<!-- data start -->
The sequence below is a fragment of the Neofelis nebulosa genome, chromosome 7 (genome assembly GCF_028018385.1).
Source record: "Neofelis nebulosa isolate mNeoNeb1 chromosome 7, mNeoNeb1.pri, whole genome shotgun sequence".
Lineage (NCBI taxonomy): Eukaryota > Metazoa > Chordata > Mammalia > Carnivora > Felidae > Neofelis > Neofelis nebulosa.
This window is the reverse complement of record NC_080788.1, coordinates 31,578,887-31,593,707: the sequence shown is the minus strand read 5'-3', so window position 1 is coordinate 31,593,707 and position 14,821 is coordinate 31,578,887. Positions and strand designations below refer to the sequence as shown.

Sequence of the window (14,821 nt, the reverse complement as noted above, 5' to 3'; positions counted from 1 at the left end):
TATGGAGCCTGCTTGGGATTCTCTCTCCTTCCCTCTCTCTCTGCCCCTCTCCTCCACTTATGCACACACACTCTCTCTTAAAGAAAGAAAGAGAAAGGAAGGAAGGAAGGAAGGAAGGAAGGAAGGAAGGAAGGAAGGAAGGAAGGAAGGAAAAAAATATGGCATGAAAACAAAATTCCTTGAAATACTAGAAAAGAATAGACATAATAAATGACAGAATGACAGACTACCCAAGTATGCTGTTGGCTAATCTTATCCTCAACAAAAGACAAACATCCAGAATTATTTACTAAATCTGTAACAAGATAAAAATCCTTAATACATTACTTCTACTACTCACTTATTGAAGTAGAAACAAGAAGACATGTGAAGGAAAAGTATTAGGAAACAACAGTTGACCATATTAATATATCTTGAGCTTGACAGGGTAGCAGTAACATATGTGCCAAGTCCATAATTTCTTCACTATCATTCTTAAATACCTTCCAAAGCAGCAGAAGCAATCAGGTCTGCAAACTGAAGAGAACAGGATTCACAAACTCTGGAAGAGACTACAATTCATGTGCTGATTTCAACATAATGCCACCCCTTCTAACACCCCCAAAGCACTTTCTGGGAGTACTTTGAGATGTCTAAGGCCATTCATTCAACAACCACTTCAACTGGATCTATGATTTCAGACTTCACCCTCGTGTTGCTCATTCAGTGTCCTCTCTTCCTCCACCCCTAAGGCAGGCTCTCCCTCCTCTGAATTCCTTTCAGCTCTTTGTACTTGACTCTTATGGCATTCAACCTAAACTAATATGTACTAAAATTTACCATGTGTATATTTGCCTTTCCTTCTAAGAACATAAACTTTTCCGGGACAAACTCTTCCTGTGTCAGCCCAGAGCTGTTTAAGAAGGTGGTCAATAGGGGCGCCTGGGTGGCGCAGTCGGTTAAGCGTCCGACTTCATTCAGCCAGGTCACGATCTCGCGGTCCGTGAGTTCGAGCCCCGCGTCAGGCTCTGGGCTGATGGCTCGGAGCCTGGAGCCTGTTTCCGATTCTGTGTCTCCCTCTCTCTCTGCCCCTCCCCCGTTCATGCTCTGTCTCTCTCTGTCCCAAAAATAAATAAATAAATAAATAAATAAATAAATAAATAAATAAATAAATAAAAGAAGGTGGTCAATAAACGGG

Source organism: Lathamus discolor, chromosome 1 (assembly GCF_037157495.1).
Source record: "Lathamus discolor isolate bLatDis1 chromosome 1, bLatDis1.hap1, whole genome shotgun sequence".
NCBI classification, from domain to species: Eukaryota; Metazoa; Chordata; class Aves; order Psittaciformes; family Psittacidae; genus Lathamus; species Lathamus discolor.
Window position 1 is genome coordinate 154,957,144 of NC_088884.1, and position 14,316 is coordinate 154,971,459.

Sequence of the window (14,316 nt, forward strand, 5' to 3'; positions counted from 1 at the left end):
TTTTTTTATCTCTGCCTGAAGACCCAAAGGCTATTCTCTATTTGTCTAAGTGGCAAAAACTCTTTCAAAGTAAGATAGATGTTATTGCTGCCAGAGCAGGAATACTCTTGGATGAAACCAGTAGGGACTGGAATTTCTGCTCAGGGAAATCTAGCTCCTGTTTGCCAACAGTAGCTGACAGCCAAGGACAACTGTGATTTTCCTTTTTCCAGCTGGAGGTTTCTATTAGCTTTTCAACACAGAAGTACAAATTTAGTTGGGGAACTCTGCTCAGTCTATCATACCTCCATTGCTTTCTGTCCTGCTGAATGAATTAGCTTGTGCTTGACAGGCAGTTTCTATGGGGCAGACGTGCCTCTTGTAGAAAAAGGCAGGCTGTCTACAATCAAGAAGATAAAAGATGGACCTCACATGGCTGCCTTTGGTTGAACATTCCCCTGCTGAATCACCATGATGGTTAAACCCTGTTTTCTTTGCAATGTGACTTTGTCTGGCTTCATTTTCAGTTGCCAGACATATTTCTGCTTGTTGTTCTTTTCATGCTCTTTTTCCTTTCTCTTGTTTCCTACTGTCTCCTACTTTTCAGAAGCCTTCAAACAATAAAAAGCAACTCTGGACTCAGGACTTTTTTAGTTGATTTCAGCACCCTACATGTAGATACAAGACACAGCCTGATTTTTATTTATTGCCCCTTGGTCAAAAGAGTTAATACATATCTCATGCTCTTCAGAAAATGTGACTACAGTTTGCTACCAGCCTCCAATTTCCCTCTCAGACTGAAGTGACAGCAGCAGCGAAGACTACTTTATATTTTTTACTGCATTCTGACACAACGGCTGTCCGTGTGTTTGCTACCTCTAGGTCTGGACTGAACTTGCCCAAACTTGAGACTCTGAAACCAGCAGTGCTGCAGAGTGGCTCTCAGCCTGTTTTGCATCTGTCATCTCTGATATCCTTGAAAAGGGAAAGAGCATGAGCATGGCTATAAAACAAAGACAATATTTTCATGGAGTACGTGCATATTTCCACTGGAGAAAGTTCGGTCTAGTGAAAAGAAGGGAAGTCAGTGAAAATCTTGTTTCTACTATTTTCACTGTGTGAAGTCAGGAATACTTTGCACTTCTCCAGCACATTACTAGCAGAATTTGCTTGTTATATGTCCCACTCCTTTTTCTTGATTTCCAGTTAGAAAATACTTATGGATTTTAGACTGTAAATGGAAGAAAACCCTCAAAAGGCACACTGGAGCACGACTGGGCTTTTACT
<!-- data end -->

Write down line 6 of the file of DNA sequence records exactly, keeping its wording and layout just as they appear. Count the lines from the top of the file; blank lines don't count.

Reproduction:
TATGGAGCCTGCTTGGGATTCTCTCTCCTTCCCTCTCTCTCTGCCCCTCTCCTCCACTTATGCACACACACTCTCTCTTAAAGAAAGAAAGAGAAAGGAAGGAAGGAAGGAAGGAAGGAAGGAAGGAAGGAAGGAAGGAAGGAAGGAAGGAAAAAAATATGGCATGAAAACAAAATTCCTTGAAATACTAGAAAAGAATAGACATAATAAATGACAGAATGACAGACTACCCAAGTATGCTGTTGGCTAATCTTATCCTCAACAAAAGACAAACATCCAGAATTATTTACTAAATCTGTAACAAGATAAAAATCCTTAATACATTACTTCTACTACTCACTTATTGAAGTAGAAACAAGAAGACATGTGAAGGAAAAGTATTAGGAAACAACAGTTGACCATATTAATATATCTTGAGCTTGACAGGGTAGCAGTAACATATGTGCCAAGTCCATAATTTCTTCACTATCATTCTTAAATACCTTCCAAAGCAGCAGAAGCAATCAGGTCTGCAAACTGAAGAGAACAGGATTCACAAACTCTGGAAGAGACTACAATTCATGTGCTGATTTCAACATAATGCCACCCCTTCTAACACCCCCAAAGCACTTTCTGGGAGTACTTTGAGATGTCTAAGGCCATTCATTCAACAACCACTTCAACTGGATCTATGATTTCAGACTTCACCCTCGTGTTGCTCATTCAGTGTCCTCTCTTCCTCCACCCCTAAGGCAGGCTCTCCCTCCTCTGAATTCCTTTCAGCTCTTTGTACTTGACTCTTATGGCATTCAACCTAAACTAATATGTACTAAAATTTACCATGTGTATATTTGCCTTTCCTTCTAAGAACATAAACTTTTCCGGGACAAACTCTTCCTGTGTCAGCCCAGAGCTGTTTAAGAAGGTGGTCAATAGGGGCGCCTGGGTGGCGCAGTCGGTTAAGCGTCCGACTTCATTCAGCCAGGTCACGATCTCGCGGTCCGTGAGTTCGAGCCCCGCGTCAGGCTCTGGGCTGATGGCTCGGAGCCTGGAGCCTGTTTCCGATTCTGTGTCTCCCTCTCTCTCTGCCCCTCCCCCGTTCATGCTCTGTCTCTCTCTGTCCCAAAAATAAATAAATAAATAAATAAATAAATAAATAAATAAATAAATAAATAAAAGAAGGTGGTCAATAAACGGG